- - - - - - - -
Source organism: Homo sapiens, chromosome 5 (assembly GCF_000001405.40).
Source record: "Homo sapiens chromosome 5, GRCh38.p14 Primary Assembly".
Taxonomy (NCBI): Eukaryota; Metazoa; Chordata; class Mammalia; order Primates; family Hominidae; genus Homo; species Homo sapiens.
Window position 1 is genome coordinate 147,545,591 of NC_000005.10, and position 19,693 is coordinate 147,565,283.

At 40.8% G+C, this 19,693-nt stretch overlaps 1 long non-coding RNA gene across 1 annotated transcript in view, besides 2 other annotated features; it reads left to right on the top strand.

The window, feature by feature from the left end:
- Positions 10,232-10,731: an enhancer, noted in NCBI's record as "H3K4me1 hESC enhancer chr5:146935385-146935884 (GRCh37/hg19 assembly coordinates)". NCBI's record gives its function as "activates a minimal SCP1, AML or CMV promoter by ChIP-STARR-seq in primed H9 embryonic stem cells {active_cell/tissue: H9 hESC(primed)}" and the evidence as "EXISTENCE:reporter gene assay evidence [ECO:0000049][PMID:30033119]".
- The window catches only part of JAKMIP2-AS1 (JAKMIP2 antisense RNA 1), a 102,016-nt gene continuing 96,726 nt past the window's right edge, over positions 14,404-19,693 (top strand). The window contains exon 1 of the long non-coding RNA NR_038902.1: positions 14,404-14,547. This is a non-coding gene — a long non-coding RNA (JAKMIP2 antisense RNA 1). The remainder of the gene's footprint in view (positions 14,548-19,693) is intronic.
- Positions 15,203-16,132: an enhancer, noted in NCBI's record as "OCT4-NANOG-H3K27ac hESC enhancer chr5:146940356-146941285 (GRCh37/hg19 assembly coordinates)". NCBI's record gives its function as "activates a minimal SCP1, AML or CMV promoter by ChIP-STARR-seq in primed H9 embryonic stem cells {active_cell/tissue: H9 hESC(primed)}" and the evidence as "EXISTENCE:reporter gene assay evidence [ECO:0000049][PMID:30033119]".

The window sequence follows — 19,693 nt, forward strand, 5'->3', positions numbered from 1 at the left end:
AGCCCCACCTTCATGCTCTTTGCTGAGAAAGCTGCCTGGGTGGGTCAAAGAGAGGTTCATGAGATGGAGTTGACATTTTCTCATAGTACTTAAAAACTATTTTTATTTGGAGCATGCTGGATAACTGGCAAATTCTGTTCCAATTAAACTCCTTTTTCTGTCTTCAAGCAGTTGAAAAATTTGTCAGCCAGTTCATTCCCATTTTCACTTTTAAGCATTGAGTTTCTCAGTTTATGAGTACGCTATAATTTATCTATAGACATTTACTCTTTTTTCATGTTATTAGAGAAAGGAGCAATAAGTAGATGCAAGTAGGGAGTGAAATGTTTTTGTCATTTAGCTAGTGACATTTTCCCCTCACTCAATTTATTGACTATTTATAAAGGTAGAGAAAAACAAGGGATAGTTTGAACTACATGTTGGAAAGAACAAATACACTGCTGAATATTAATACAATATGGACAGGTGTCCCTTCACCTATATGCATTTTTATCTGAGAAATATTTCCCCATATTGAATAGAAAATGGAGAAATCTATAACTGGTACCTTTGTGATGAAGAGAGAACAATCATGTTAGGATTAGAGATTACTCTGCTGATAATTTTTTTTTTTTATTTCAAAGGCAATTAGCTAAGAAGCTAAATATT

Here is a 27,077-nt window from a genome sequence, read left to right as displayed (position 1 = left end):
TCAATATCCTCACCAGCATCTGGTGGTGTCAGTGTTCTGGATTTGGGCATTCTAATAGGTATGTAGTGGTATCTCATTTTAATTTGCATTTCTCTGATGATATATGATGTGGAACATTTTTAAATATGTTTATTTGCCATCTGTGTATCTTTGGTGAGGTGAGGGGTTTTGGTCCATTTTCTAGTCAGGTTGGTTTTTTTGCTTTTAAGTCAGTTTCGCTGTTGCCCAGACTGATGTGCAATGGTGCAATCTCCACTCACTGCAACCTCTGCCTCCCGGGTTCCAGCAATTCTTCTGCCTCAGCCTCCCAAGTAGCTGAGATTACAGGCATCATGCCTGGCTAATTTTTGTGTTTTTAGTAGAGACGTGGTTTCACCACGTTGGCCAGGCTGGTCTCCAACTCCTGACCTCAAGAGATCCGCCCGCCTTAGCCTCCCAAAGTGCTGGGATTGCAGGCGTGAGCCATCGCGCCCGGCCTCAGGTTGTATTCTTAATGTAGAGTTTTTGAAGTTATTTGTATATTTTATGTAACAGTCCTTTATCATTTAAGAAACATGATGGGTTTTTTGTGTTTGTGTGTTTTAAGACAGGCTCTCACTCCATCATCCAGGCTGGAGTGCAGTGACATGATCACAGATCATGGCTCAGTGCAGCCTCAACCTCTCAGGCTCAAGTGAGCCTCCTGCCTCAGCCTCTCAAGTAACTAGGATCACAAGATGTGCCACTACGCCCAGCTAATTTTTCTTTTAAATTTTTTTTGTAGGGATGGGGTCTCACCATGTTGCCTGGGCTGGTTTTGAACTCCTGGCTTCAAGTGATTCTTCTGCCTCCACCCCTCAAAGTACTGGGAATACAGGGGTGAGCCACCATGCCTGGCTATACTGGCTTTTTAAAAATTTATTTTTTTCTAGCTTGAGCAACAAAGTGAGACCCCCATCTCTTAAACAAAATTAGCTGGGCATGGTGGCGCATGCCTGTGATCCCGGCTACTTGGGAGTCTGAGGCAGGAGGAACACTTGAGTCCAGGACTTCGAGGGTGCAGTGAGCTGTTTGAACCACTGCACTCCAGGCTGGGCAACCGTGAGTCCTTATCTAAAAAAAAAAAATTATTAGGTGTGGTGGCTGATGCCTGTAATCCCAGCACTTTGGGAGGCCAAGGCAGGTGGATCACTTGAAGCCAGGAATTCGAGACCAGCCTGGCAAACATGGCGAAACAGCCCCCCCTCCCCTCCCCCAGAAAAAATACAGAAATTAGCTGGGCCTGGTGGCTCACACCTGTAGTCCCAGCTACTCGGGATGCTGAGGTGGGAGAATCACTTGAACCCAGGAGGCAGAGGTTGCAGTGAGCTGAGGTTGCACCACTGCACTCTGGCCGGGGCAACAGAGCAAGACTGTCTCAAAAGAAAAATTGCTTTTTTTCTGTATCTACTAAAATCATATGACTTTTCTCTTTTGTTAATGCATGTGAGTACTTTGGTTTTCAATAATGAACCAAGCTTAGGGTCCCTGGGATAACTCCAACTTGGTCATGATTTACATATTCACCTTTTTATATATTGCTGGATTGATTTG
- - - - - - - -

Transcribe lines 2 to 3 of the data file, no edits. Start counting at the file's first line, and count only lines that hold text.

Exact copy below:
Source record: "Homo sapiens chromosome 5, GRCh38.p14 Primary Assembly".
Taxonomy (NCBI): Eukaryota; Metazoa; Chordata; class Mammalia; order Primates; family Hominidae; genus Homo; species Homo sapiens.